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Teambuilding, Nonprofit, Three Locations, Staff

I designed and facilitated a customized teambuilding program for approximately 20 staff from the Grace Smith House, Inc. in March 2011. The nonprofit organization operates out of three locations or offices in Dutchess County, New York State.

I facilitated the teambuilding program during the morning portion of a staff development day. Through games, icebreakers and experiential activities that required teamwork, communication and problem solving, the staff members got to know each other better, laugh and play together, and recognize their differences. They now understand the diversity within the group is a strength, not a weakness.

Most importantly, the individuals began to see themselves as a team of people supporting one common mission, not three. The client contact person was extremely satisfied, upon conclusion of the program she said the program was “exactly what she wanted and needed”. Many participants reported that they met people the previously did not know and that they would now be more likely to contact another staff member in the event an issue arose at work and they required support or help to problem solve.

In short, this program helped folks from three office to have some fun and to see the importance of collaborating (and not competing); essentially the business as well as the women and children served by this organization all stand to positively gain as a result of a half-day long teambuilding program.


Teambuilding, For Profit, Large Supermarket Company, Department Managers

I was hired by a Springfield College in Massachusetts to be a teambuilding facilitator for a group of supermarket managers. I was one of several facilitators working the program. For two full days (sixteen hours) I was in charge of facilitating my own group of twelve employees from the company. The twelve employees were all managers from the same department, different store locations. For two days I led a sequence of activities that would facilitate teambuilding - name games, icebreaking activities to get folks feeling comfortable, initiatives that required the group to problem solve together and a series of low challenge course elements and trust-building exercises.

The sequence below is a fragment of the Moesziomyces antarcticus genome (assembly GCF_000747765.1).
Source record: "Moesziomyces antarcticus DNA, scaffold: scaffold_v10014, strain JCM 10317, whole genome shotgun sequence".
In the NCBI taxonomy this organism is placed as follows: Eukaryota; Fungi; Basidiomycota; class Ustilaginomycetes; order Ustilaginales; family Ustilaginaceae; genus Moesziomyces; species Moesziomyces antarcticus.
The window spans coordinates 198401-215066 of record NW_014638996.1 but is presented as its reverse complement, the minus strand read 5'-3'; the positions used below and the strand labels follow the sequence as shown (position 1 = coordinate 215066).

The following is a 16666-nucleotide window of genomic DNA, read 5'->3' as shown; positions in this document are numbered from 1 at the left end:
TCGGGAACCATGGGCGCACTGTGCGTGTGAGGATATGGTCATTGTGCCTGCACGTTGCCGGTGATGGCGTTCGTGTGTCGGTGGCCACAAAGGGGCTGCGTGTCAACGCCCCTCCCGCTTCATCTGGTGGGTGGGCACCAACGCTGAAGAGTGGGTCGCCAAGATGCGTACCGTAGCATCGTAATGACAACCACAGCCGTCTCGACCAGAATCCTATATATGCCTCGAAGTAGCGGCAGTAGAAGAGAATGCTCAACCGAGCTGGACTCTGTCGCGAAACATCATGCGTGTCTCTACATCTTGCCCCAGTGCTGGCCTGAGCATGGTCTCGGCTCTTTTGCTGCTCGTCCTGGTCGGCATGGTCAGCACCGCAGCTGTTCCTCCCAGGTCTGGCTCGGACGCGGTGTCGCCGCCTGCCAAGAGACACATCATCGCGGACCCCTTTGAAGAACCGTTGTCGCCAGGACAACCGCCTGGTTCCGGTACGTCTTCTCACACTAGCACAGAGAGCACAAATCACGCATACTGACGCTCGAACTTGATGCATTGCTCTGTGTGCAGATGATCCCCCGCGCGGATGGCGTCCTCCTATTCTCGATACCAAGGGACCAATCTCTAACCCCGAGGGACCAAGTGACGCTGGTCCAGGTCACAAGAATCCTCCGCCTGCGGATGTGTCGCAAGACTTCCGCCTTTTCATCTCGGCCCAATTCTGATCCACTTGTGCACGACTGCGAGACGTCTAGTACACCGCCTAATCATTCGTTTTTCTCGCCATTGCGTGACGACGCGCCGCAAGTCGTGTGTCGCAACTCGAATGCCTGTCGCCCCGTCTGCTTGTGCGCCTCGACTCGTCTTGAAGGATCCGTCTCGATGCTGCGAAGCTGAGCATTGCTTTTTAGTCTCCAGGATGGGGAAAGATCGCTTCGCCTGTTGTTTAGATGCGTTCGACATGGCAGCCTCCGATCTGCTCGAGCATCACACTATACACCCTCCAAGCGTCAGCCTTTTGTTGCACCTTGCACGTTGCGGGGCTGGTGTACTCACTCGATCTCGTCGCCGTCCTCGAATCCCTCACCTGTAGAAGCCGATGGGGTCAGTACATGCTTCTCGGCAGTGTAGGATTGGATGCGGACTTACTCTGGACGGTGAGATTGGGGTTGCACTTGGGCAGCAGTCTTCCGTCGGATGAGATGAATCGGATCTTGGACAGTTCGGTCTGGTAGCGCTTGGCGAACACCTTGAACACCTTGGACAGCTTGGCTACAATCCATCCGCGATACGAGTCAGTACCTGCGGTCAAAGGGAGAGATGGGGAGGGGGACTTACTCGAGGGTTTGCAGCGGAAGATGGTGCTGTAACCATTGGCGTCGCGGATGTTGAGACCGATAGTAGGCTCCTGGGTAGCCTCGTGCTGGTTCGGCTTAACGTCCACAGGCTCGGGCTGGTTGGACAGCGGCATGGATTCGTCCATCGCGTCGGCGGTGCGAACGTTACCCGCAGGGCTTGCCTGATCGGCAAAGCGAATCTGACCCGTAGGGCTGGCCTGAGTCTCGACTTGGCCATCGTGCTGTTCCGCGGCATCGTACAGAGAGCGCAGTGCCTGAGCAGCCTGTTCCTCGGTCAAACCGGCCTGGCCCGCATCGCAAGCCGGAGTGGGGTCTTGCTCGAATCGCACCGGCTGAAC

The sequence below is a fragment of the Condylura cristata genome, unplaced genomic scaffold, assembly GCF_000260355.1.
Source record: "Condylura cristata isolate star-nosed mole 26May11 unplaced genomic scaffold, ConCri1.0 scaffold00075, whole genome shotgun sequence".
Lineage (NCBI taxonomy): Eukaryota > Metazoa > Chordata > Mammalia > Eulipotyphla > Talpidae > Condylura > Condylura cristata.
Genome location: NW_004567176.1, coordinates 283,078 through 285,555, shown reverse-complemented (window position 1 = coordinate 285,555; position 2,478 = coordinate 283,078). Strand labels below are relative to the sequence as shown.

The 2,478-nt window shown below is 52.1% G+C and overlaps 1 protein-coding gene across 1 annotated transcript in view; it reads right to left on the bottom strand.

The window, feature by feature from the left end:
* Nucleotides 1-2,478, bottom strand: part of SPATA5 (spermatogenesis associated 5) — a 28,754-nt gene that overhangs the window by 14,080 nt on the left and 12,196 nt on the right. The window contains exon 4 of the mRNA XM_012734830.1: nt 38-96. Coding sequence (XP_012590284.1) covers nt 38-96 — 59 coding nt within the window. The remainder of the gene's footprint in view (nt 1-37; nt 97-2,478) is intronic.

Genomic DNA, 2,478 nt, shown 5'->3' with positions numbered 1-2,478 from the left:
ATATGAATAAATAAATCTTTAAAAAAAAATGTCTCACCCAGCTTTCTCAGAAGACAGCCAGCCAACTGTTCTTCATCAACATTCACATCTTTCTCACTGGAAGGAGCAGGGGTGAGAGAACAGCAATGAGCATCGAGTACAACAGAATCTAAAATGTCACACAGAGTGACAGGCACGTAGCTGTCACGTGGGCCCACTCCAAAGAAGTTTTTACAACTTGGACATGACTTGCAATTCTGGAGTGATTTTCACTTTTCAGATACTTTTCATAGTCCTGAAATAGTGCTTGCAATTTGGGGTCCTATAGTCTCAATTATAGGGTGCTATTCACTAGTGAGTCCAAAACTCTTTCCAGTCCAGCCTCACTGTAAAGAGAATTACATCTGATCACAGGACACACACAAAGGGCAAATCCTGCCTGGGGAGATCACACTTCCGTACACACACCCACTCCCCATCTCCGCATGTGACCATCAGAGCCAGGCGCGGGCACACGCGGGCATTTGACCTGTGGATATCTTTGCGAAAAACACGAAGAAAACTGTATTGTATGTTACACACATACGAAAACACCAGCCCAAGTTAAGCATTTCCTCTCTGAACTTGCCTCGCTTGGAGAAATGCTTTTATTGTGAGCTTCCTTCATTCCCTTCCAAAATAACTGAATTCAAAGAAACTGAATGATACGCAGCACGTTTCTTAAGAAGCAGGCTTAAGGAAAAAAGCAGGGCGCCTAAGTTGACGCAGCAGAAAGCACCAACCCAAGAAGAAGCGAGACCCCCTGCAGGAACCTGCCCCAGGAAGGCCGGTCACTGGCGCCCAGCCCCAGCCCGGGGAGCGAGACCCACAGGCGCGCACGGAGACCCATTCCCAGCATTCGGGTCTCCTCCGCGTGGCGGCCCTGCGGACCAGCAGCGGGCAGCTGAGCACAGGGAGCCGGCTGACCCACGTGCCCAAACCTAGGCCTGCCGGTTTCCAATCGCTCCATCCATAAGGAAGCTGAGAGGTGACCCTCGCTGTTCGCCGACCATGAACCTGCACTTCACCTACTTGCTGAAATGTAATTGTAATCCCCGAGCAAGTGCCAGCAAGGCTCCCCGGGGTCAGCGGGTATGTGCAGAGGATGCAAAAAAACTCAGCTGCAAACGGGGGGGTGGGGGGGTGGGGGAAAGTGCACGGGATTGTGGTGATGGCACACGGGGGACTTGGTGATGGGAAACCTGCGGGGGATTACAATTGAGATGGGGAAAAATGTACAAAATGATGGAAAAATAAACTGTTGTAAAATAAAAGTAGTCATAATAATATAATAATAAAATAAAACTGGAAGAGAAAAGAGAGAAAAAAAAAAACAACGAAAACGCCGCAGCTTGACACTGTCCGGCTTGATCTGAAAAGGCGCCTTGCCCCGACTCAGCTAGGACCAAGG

On day two of the program I partnered up with another facilitator and we co-led a teambuilding exercise for our two groups combined; together we briefed the activity using a real-life metaphor so the activity would have direct applicability to the workplace. Discussion was also seeded throughout both days so participants could reflect on the adventure activities done and make their own connections to the workplace.

The goal of the program was to get managers from the same store chain, who essentially have the same job, to meet and gain confidence and trust with one another so that in the future they would be more likely to rely on each other for support (e.g., by phone or in person) when encountering difficult personnel issues. The company understood that people who know each other are more likely to speak to one another and that when trust is present they are even more likely to reach out.